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Toyota Camry Suspension Questions

hallagehallage Posts: 24
I have 113,000mi. Thinking about replacing the struts. Do you think I should replace the front only? Or would I notice a big difference replacing the rear also. Also would the KYB GR-2 give a stiffer ride compared to genuine Toyota replacements?

 

Thanks.
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Comments

  • loucapriloucapri Posts: 214
    is there any leak from the struts or you just think it's about time to replace them since it has over 110K miles?

     

    I have a 97 with 103K miles, no leak from the struts and didn't really give me a reason why I should replace them.

     

    Unless you want a stiffer ride? If you decided to replace them, I think you should replace them all (4). Please let us know the outcome too.
  • I have a 97 also with 80K miles and it rides ok when I am alone but when I have a car full of people, I bottom out over speed bumps and driveways.

     

    Do you think new struts would help?
  • loucapriloucapri Posts: 214
    I usually drive by myself (once a while with my baby and wife) but don't have the buttom out issue but I do see other carmys riding "low" on the rear end when there are people in the back.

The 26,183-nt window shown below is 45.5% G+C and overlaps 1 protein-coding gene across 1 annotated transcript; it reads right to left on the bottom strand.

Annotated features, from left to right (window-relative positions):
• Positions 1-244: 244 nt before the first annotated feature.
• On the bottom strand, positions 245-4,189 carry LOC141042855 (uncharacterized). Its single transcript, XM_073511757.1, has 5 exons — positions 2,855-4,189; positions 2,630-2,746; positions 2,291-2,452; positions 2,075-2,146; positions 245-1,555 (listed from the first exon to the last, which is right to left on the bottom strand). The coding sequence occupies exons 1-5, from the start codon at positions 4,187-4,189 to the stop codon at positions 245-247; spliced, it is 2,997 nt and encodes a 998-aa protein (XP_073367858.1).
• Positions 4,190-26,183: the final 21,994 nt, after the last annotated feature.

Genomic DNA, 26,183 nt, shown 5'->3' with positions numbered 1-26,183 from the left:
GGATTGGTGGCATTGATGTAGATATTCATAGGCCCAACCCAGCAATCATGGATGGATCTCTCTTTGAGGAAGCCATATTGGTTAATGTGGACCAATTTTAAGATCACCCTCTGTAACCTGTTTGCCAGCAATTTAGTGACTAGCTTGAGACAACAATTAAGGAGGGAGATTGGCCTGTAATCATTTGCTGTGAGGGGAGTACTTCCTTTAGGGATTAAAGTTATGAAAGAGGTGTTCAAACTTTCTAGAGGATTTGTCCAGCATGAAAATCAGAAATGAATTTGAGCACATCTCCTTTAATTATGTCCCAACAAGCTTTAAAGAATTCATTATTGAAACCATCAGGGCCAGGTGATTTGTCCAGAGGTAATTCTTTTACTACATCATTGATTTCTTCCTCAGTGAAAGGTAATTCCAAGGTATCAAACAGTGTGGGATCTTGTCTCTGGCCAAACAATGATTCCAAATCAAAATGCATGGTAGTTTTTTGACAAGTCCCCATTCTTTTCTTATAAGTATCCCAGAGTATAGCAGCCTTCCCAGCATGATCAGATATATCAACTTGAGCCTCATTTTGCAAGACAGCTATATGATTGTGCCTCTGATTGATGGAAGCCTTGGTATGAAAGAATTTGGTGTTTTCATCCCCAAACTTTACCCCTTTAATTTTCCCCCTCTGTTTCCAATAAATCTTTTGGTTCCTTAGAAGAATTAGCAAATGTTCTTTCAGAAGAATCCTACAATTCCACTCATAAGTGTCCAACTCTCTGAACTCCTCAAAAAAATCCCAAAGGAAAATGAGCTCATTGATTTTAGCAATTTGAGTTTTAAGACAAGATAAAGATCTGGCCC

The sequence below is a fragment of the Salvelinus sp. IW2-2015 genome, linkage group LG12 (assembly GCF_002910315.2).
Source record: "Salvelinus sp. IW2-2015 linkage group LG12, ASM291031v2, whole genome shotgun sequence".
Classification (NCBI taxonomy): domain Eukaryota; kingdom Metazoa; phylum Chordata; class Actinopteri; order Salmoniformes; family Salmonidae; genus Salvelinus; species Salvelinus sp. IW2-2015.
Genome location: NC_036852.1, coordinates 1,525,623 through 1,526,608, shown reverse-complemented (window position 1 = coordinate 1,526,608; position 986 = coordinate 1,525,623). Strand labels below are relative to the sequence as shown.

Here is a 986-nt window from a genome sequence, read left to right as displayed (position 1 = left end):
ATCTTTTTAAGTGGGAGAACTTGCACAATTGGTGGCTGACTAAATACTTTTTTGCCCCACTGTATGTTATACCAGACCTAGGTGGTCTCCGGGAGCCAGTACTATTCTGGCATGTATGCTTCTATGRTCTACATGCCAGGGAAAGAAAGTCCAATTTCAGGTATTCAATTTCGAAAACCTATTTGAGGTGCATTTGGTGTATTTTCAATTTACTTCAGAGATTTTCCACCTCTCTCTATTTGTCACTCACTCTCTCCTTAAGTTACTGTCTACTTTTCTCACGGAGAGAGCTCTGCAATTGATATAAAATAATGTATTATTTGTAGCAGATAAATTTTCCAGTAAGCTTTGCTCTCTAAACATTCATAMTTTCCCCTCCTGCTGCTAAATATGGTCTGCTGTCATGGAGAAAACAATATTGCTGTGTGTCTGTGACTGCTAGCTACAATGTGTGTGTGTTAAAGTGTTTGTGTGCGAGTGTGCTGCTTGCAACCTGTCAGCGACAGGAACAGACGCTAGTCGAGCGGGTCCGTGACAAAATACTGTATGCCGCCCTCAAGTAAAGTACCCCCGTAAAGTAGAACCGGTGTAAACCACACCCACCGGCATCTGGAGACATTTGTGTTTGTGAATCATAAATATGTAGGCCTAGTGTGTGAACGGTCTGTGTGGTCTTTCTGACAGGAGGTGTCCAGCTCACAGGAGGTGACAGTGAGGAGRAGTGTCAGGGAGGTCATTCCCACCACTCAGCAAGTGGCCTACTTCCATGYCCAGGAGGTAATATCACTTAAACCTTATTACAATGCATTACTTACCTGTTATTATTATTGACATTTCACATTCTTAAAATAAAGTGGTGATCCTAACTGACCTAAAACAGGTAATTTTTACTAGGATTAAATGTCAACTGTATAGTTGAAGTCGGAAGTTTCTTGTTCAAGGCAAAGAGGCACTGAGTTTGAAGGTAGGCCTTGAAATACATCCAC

i don't know if a new set of struts will help when riding with 4-5 adults but it probably might help.

     

    I just notice this morning when I made a big loop turn to get into the freeway ramp, my 97 felt a little lose and bumpy. lot's of body roll. I should chk my struts too, I guess :-)
  • Felt that ride is softer than it used to be. The car bounces a couple of times after going over railroad tracks or a speed bump. And not as definite a feeling cornering, than it used to. I just had some work done on the engine - replaced the front seals, engine mount, etc. and now the engine feels like new. Just thought if I replaced the struts I'd feel like I had a new car again and ready for keeping it another 10 years.
  • peterpanpeterpan Posts: 120
    Struts are worn by about 100K -120K miles.

     

    If any tire has unusual wear, that's the sign of bad struts. The shop can inspect and determine which struts are bad and need replacement, usually by finding oil leaks.

     

    Bad struts can cause loss control of cars in emergency lane changes or tight turns, esp. in FWD cars. Can be very dangerous.

     

    New struts prevents unusual tire wear and improve both tire and gas mileage. Some brands offer lifetime warranty.